I received this very good question by email yesterday. Please feel free to send in your questions, and I’ll post the answers here.
Q. When a squamous cell carcinoma is designated as “poorly differentiated”, what other parameters/tests are performed to determine the tissue of origin?
A. Differentiation, for those of you who have just joined us, is a quality of tumors that has to do with how much the tumor cells resemble their tissue of origin. Well-differentiated tumors are composed of cells that closely resemble their tissue of origin, whereas poorly-differentiated tumors are composed of cells that have little resemblance to their tissue of origin. Anaplastic tumors are the least differentiated of all: they show no resemblance to their tissue of origin.
This concept is important for a couple reasons. First, the degree of differentiation of a tumor often has a bearing on prognosis. Well-differentiated tumors generally carry a better prognosis than poorly differentiated tumors. Second, when a tumor is totally undifferentiated (anaplastic), you have to resort to special tests in order to figure out its origin (is it a squamous cell carcinoma, an adenocarcinoma, a lymphoma, a sarcoma, etc.).
Back to our question: when you have a poorly-differentiated squamous cell carcinoma, how do you know it’s a squamous cell carcinoma (as opposed to an adenocarcinoma, for example)? If the tumor is poorly-differentiated, that means there are still some morphologic features (albeit few) that reveal the squamous nature of the tumor. If you look carefully, you should be able to find some of these features, which would then point you towards the diagnosis of squamous cell carcinoma.
Two clear-cut features of squamous cell carcinoma are intercellular bridging and keratin pearls (there are other, “softer” features indicating a squamous cell origin, but we’ll focus on the more definitive features). Intercellular bridging is a term describing the special connection between the epithelial cells of squamous epithelium (it’s not present in glandular epithelium). By light microscopy, you can see little horizontal hair-like connections between the epithelial cells in both normal squamous epithelium and in malignant squamous epithelium. Look closely between the epithelial cells in the above image of a squamous cell carcinoma. See the little connections between the cells (they look like little zippers connecting the cells)? Those are intercellular bridges.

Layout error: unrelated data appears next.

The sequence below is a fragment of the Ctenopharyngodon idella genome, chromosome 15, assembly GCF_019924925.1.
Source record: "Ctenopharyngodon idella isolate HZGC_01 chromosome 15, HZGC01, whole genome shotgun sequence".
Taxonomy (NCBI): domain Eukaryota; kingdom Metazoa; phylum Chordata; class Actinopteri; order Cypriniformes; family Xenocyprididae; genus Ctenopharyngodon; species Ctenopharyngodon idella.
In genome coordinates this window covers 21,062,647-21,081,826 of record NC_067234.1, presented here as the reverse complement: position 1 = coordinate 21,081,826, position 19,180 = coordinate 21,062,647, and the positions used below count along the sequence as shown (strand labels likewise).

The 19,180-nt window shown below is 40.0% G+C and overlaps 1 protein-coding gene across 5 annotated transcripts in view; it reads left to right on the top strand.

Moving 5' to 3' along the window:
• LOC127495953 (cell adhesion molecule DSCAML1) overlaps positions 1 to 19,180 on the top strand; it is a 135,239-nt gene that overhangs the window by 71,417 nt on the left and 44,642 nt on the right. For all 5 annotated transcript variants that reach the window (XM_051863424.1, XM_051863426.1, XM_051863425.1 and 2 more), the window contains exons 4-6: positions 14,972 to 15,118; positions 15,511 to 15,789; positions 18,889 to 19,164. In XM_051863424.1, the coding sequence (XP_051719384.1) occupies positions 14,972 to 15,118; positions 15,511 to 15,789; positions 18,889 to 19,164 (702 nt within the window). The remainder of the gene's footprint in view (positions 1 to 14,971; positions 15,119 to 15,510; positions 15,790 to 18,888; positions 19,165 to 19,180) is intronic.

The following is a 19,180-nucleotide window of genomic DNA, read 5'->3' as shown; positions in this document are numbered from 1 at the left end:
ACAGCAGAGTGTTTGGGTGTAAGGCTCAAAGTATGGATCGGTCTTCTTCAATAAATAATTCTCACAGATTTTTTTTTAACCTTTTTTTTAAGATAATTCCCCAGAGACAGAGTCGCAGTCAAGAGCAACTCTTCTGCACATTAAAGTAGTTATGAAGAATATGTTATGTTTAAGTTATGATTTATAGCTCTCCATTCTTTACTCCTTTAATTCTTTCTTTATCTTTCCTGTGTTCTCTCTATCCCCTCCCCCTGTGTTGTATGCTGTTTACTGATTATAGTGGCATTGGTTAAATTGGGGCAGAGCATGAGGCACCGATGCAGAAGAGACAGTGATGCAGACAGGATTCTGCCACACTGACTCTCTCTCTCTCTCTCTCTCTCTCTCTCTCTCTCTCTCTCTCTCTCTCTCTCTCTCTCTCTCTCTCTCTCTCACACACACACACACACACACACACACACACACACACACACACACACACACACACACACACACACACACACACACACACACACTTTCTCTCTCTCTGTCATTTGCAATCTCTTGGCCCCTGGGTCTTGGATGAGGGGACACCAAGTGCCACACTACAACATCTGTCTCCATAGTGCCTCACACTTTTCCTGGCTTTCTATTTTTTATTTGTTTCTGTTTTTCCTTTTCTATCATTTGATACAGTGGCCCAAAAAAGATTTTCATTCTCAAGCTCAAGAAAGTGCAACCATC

Keratin pearls are whorl-shaped accumulations of keratin made by malignant squamous cells. In normal squamous epithelium, keratin lies in a nice flat layer on the epithelial surface. In malignant squamous epithelium, the tumor cells can grow in any direction they want, and so the keratin they produce often gets trapped inside the tumor, forming pink, glassy, spherical masses. There’s a nice keratin pearl at about 2 o’clock in the image above.
So, if you have a tumor that you think might be a squamous cell carcinoma, but the cells aren’t showing clear squamous cell differentiation, look closely for epithelial bridging and keratin pearls. If you find either of these, it’s a good bet that you’re dealing with a squamous cell carcinoma. There are other little clues that point towards other types of tumors (like adenocarcinoma, or melanoma, or sarcoma), but that’s for another post.
Sometimes, you’ll get a tumor that shows no defining morphologic features whatsoever – no interepithelial bridging, no keratin pearls, no signs of differentiation along any other cell line. In these tumors (which would be described as “anaplastic”), you need to use a secret weapon to figure out what the cells are: immunohistochemistry. In this technique, you use a reagent consisting of antibodies against specific components of cells (there are lots of these specific components: squamous cells have cytokeratin in them, muscle cells have actin in them, etc.). These antibodies are bound to a substance that appears brown under the microscope. The concept is simple: you apply the reagent to the tissue in question, allow it to bind to the cells, then wash off the excess reagent and look at it under the microscope. If the tumor cells appear brown, that means they possess whatever antigen the antibodies in your reagent are directed against, and that information can help you figure out what type of cells your tumor contains.
So, if you have an anaplastic tumor, you might choose to apply immunohistochemical stains for cytokeratin, actin, and CD45 (an antigen present on lymphoid cells). If the cytokeratin stain comes back positive (brown), and the actin and CD45 stains come back negative, the tumor is most likely a squamous cell carcinoma. There are tons of immunohistochemical stains for all different types of cells. Generally, these stains are pretty specific for one cell line, but it’s not always totally straightforward. Some tumors stain positive for markers from cell lines other than their cell of origin, and some tumors show only weak staining with the stains that are supposed to be nice and positive. So you really need to use a panel of a bunch of different stains to make the best diagnosis.
The bottom line, then, if you have an undifferentiated appearing tumor: look for little morphologic clues (like keratin pearls) first. If you see few or no clues, then your next step is immunohistochemical staining, which will almost always reveal the origin of the tumor. If that doesn’t work, there are still other tests you can do – like cytogenetics or molecular diagnostics – and we’ll talk about those in future posts.